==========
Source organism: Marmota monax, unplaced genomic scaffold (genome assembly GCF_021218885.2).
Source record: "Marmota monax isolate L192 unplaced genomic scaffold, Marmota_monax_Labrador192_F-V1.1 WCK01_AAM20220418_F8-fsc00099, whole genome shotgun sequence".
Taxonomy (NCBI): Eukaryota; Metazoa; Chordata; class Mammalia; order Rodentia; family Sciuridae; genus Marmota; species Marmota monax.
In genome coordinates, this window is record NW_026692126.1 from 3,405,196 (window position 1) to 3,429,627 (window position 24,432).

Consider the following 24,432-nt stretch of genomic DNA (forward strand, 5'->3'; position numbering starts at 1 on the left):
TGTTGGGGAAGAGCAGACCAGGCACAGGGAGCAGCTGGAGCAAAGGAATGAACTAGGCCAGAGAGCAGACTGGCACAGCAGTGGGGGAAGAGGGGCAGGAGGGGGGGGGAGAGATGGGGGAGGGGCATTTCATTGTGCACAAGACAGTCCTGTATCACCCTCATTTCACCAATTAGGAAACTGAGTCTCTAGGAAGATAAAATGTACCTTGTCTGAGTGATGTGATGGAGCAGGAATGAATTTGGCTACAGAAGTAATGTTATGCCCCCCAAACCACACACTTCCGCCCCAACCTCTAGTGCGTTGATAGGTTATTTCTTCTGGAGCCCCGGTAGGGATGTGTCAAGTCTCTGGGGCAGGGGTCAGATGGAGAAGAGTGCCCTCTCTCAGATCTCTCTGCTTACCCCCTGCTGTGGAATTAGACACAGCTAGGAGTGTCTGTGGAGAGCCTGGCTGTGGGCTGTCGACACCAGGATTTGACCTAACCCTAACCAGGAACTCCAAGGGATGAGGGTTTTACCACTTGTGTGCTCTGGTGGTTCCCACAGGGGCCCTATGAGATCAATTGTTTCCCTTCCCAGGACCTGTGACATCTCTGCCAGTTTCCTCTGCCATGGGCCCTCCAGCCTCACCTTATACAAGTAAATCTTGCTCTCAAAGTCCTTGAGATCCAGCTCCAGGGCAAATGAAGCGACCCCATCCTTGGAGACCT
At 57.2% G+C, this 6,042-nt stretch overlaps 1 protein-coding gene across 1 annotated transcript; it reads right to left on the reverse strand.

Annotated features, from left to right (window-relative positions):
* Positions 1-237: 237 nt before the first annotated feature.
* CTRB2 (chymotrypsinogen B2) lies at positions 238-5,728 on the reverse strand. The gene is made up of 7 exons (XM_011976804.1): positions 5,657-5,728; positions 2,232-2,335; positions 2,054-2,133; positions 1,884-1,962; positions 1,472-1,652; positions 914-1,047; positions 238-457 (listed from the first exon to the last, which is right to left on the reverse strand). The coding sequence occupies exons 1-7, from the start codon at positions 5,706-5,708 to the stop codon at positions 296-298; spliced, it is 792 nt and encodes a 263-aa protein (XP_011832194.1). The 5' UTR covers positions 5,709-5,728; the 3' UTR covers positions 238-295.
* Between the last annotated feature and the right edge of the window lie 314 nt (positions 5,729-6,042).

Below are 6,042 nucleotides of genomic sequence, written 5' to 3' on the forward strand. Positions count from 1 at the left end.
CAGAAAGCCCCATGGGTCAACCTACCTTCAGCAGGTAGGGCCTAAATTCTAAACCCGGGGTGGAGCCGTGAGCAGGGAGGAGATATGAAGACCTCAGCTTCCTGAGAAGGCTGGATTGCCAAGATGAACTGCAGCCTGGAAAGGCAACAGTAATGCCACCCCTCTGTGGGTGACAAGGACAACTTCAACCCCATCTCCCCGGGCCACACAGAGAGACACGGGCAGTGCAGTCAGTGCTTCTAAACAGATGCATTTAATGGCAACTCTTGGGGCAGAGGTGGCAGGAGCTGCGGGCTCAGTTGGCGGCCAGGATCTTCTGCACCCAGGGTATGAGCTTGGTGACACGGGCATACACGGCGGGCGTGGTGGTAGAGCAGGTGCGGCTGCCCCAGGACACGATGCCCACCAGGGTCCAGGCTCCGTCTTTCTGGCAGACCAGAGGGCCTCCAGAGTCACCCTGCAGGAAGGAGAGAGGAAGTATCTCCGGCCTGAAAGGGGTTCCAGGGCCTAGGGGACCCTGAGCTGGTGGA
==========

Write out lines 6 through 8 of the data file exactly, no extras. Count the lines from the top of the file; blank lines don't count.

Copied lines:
TGTTGGGGAAGAGCAGACCAGGCACAGGGAGCAGCTGGAGCAAAGGAATGAACTAGGCCAGAGAGCAGACTGGCACAGCAGTGGGGGAAGAGGGGCAGGAGGGGGGGGGAGAGATGGGGGAGGGGCATTTCATTGTGCACAAGACAGTCCTGTATCACCCTCATTTCACCAATTAGGAAACTGAGTCTCTAGGAAGATAAAATGTACCTTGTCTGAGTGATGTGATGGAGCAGGAATGAATTTGGCTACAGAAGTAATGTTATGCCCCCCAAACCACACACTTCCGCCCCAACCTCTAGTGCGTTGATAGGTTATTTCTTCTGGAGCCCCGGTAGGGATGTGTCAAGTCTCTGGGGCAGGGGTCAGATGGAGAAGAGTGCCCTCTCTCAGATCTCTCTGCTTACCCCCTGCTGTGGAATTAGACACAGCTAGGAGTGTCTGTGGAGAGCCTGGCTGTGGGCTGTCGACACCAGGATTTGACCTAACCCTAACCAGGAACTCCAAGGGATGAGGGTTTTACCACTTGTGTGCTCTGGTGGTTCCCACAGGGGCCCTATGAGATCAATTGTTTCCCTTCCCAGGACCTGTGACATCTCTGCCAGTTTCCTCTGCCATGGGCCCTCCAGCCTCACCTTATACAAGTAAATCTTGCTCTCAAAGTCCTTGAGATCCAGCTCCAGGGCAAATGAAGCGACCCCATCCTTGGAGACCT
At 57.2% G+C, this 6,042-nt stretch overlaps 1 protein-coding gene across 1 annotated transcript; it reads right to left on the reverse strand.

Annotated features, from left to right (window-relative positions):